LN would be quite complex and is still unproven, so we actually have no indication of whether it might not contain some minor but fatal flaw which will prevent it from working altogether;
In particular, there isn't even a "napkin sketch" or working concept for the most important component of LN - "decentralized path-finding":
It is simply unconscionable for Adam to oppose simpler "max blocksize"-based, on-chain scaling solutions now, apparently due to his unproven belief that a more complex off-chain and still-unimplemented scaling solution such as LN later would somehow be preferable (especially when LN still lacks a any plan for providing the key component of "decentralized path-finding").
Venture capitalists and censors have made Adam much more important than he should be. If this were a "normal" or "traditional" flame war on a dev mailing list (ie, if there were no censorship from Theymos helping Adam, and no $21-55 million in VC helping Adam) - then the community would be ignoring Adam. He'd be just another lonely math PhD toiling away on some half-baked pet project, ignored by the community instead of "leading" it. So Adam (and Greg) are not smart about everything. In particular, they do not appear to have a deep understanding how markets and economics work. And we have proof of this - eg, in the form of:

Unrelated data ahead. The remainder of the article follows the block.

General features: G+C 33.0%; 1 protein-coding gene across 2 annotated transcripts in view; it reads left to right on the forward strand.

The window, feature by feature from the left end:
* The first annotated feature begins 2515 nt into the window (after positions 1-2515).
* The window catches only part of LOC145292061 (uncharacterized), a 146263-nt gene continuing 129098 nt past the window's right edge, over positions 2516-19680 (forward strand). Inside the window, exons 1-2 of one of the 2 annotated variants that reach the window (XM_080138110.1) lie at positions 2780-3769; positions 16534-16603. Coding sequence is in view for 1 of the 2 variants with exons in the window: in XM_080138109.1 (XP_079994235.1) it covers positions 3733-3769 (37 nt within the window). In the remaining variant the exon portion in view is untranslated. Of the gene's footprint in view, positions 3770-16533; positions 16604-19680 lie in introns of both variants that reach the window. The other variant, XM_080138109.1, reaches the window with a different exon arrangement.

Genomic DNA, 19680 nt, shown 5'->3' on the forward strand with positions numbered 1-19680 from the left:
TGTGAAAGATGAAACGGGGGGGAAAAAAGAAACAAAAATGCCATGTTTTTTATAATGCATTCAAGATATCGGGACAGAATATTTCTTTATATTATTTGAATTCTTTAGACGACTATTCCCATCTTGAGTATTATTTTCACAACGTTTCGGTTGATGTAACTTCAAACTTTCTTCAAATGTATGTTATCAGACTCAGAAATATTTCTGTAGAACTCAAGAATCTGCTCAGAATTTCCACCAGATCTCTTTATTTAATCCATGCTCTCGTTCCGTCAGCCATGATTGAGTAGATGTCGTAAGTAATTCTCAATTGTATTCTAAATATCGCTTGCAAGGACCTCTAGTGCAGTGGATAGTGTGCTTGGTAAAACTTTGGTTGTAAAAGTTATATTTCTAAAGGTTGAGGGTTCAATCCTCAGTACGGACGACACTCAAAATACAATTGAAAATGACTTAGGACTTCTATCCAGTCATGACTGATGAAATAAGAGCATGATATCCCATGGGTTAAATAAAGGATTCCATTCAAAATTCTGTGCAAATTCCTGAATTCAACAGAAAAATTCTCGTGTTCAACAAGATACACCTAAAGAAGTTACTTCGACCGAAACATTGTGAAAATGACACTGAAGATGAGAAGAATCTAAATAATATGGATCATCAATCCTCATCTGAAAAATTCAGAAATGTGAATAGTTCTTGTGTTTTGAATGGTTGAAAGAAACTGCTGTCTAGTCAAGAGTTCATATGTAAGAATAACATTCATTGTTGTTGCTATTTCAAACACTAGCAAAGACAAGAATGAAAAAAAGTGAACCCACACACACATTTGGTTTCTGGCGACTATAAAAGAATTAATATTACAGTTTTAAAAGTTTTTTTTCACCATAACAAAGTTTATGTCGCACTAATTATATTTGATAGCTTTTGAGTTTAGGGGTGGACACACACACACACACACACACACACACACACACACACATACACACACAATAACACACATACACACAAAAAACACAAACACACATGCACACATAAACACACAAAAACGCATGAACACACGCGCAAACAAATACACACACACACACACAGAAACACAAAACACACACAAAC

He [Greg Maxwell] is not alone. Most of his team shares his ignorance. Here's everything you need to know: The team considers the limit simply a question of engineering, and will silence discussion on its economic impact since "this is an engineering decision." It's a joke. They are literally re-creating the technocracy of the Fed through a combination of computer science and a complete ignorance of the way the world works. If ten smart guys in a room could outsmart the market, we wouldn't need Bitcoin.
~ tsontar Adam and Greg probably read comments like that and just brush them off. They probably think guys like tsontar are irrelevant. They probably say to themselves: "That guy doesn't have a PhD in mathematics, and he doesn't know how to do C pointer arithmetic - so what can he possibly know about Bitcoin?" But history has already shown that a lot of times, a non-mathematician, non-C-coder does know more about Bitcoin than a cryptography expert with a PhD in math. Clearly, tsontar understands markets way better than adam3us or nullc. Do they really grasp the seriousness of the criticism being leveled at them?
They are literally re-creating the technocracy of the Fed through a combination of computer science and a complete ignorance of the way the world works. If ten smart guys in a room could outsmart the market, we wouldn't need Bitcoin.